News from the long-suffering Vacant Land Sector has been grim, if you’ll pardon the expression, particularly the past couple of years. Despite the various housing sectors all gaining strength since last fall and building momentum, land continued to flounder. In the 1st Quarter of 2017, the Median Recorded Selling Price (MRSP) for land hit $108,000, the lowest that we’ve seen this century. Even then, a ray of hope. Sales numbers saw a considerable uptick, compared to the truly abysmal figures in 2016 and Pending Sales were robust.
I hazarded a prediction, then, that this just might be a Come-back Year for land sales. At the end of April, that little ray of hope seems to have expanded into a veritable sunbeam. Not only are sales up 85 percent over this time last year, the MRSP has jumped from $108,000 to $163,000 – one of the highest of the decade. We may well see a bit of a retreat as the year progresses, but that strong a showing is heartening.
Not only are the sales and price figures showing surprising vigor, Pending Sales are at a level we haven’t seen for years. Twenty-six sales in progress in late April. We had seventeen at the end of March and considered that refreshingly strong. The list price levels of those Pendings indicate continued support for the current level of the MRSP.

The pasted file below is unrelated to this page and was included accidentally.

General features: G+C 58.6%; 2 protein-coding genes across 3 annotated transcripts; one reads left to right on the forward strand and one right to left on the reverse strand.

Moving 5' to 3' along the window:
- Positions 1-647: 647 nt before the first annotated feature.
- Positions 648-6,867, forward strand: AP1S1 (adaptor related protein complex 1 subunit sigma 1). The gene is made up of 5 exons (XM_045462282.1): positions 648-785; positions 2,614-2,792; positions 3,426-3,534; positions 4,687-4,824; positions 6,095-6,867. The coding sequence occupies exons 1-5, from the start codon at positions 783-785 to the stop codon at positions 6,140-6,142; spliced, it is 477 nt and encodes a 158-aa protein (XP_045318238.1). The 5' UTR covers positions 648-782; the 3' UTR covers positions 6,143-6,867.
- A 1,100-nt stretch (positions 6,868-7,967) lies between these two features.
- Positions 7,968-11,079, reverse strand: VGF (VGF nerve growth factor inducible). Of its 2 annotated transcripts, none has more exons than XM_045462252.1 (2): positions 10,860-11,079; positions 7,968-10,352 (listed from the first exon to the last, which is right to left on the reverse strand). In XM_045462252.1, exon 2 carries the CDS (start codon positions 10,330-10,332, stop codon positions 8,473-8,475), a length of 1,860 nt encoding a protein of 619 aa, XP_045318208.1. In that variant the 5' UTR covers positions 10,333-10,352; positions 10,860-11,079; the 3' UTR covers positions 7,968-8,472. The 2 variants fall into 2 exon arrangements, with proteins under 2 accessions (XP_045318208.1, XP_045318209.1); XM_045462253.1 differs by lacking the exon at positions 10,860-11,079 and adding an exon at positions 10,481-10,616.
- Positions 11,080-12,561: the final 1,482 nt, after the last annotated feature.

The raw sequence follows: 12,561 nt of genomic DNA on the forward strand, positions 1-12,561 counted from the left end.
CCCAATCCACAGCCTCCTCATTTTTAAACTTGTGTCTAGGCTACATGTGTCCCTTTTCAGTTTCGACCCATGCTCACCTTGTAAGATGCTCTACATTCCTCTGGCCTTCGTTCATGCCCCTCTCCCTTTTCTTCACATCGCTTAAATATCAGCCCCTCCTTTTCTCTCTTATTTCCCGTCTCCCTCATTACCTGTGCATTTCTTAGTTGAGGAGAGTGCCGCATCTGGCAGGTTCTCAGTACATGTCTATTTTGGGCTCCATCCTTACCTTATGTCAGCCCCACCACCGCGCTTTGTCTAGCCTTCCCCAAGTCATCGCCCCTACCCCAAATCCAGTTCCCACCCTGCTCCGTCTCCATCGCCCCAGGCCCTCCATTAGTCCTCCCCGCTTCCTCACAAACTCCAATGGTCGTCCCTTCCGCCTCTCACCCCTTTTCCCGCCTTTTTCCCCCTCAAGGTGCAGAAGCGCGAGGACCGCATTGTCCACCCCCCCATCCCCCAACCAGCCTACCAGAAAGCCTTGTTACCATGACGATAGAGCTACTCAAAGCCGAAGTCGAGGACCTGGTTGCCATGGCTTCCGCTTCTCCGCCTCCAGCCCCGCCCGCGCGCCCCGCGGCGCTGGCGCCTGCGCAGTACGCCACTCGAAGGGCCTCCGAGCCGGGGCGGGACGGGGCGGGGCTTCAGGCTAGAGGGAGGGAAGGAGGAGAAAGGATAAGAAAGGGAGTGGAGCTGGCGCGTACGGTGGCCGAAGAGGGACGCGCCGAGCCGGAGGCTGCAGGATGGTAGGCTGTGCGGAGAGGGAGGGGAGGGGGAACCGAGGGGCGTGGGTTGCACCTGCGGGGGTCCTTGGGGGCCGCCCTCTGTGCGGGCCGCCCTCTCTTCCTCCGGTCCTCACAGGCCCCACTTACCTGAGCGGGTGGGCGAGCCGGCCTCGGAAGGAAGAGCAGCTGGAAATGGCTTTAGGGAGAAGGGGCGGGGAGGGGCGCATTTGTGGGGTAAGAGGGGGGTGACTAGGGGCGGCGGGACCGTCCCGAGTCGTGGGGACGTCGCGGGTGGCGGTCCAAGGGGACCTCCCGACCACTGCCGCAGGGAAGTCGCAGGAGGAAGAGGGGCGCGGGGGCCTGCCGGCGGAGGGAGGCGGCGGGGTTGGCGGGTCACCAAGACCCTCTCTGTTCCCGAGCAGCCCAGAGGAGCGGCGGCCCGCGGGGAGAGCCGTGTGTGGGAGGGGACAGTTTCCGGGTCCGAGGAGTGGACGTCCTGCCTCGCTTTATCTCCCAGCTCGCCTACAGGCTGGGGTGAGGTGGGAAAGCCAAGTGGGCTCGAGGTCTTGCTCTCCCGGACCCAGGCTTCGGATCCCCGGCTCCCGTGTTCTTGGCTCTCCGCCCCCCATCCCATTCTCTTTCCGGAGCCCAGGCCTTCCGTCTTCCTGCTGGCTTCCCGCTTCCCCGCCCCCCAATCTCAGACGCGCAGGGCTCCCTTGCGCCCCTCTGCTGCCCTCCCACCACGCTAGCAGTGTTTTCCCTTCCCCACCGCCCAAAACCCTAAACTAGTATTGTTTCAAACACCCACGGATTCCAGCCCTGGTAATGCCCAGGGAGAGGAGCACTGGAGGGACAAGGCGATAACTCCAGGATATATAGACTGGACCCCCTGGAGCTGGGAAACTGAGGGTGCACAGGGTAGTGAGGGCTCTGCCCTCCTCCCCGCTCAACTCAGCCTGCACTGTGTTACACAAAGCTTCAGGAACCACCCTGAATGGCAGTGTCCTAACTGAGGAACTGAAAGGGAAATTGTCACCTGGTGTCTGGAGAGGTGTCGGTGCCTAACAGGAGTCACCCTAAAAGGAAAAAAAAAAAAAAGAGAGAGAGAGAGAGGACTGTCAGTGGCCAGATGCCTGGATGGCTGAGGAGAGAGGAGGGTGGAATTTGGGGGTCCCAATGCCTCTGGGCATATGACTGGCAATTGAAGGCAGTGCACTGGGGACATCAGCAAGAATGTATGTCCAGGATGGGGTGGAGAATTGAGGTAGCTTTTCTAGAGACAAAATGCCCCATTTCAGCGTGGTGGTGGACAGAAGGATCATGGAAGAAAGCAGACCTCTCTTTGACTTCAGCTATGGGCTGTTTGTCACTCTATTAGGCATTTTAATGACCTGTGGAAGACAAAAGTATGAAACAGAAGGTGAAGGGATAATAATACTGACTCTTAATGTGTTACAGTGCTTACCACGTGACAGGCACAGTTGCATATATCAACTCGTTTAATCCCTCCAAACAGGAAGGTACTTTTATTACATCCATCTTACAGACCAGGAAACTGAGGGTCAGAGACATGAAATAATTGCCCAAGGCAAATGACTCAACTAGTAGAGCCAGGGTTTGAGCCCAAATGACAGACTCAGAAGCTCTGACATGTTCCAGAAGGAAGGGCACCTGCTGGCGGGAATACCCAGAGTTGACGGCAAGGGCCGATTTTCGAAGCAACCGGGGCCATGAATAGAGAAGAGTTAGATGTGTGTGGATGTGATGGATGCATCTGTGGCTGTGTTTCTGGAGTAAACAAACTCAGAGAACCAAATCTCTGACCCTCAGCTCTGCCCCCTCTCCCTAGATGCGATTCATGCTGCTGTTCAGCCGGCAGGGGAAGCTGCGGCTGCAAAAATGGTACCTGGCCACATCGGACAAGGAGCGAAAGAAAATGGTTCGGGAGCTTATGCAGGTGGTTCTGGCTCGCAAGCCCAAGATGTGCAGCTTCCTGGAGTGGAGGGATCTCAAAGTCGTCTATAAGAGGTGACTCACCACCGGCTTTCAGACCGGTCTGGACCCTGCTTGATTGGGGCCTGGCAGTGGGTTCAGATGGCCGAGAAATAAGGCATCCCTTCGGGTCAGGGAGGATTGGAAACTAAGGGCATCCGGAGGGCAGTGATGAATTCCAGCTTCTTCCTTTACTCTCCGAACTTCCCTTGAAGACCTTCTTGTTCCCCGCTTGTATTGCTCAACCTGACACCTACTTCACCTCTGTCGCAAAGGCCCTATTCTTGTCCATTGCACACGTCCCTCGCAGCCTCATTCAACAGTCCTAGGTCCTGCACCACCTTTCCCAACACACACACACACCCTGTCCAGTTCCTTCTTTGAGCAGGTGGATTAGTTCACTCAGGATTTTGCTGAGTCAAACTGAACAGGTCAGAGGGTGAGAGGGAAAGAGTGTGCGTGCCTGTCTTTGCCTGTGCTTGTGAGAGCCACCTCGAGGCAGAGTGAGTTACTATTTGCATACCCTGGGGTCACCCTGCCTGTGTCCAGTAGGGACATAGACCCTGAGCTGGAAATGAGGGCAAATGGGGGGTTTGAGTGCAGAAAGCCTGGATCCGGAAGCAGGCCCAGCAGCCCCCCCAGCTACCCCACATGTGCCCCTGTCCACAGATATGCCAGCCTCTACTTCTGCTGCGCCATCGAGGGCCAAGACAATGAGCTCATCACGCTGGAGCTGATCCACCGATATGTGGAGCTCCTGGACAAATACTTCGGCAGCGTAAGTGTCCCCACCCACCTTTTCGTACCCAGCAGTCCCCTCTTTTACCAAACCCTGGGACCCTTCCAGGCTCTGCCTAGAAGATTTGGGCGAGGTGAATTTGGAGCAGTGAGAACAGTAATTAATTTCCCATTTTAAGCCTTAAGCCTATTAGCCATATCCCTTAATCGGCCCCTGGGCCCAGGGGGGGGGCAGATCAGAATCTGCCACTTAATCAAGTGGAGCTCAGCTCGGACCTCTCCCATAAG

So, why the apparent turn-around? First, I think it’s fair to say that it is long overdue. Since the bottom of the housing market in 2011, that sector, with a few fits and starts, has generally made steady progress in recovering its strength, both in numbers of sales and in price levels. Land hit bottom in 2011-2012, had encouraging rallies in 2103 and 2014, started to retrogress in 2015, and had a dismal 2016. The most cited reason for that, until recently, has been that it’s generally less expensive to buy an existing home than to buy land and build. That equation is starting to change. While land prices have slid in the past couple of years, the MRSP of Single Family Homes has advanced roughly sixteen percent. At the bottom of that sector, in 2011, the MRSP was $330,000. Now, it’s over $500,000.
Rising prices, added to an historically low inventory of homes, are pushing more prospective buyers toward the buy-land strategy in which they can build to their tastes rather than settling for a pre-existing home that doesn’t quite fit their needs.
Even for buyers who aren’t ready to build yet, there is a growing realization that, plentiful as it may seem now, vacant land in Sedona is a non-renewable resource. Bounded as we are by National Forest, the supply will inevitably diminish to a point at which prices will spike dramatically. As that dawns on more prospective buyers, the land market come-back will gain momentum.